Hosts: Seth Shostak and Molly Bentley
Contagion aside, coronavirus is a powerful little virus. It has prompted a global experiment in behavior modification: elbow bumps instead of handshakes, hand sanitizer and mask shortages, a gyrating stock market.
Pragmatism motivates our behavior toward the spread of this virus, but so do fear and panic. In 1918, amplified fear made the Spanish Flu pandemic more deadly.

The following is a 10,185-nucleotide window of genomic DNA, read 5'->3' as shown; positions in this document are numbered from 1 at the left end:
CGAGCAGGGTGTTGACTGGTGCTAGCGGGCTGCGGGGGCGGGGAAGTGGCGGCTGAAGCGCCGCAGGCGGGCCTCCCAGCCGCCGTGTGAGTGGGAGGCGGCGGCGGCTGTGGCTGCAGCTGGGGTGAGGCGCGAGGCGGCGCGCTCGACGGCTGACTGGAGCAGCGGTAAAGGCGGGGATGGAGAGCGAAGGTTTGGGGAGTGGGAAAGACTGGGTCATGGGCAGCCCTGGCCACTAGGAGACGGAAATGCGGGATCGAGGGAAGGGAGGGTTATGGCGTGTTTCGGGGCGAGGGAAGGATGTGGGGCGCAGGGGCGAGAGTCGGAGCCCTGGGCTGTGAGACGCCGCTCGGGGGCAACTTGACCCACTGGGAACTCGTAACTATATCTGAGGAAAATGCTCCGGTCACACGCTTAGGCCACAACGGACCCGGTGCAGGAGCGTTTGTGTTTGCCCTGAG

Can we identify when we’re acting sensibly in the face of COVID-19, or when fear has hijacked our ability to think rationally and protect ourselves?
- Peter Hall – Professor of public health and health systems at the University of Waterloo
- David DeSteno – Social psychologist and professor of psychology at Northeastern University
- David Smith – Virologist and Head of the Division of Infectious Diseases and Global Public Health, University of California, San Diego
- John Barry – writer, adjunct faculty at the Tulane School of Tropical Medicine and author of The Great Influenza; The Story of the Deadliest Pandemic in History
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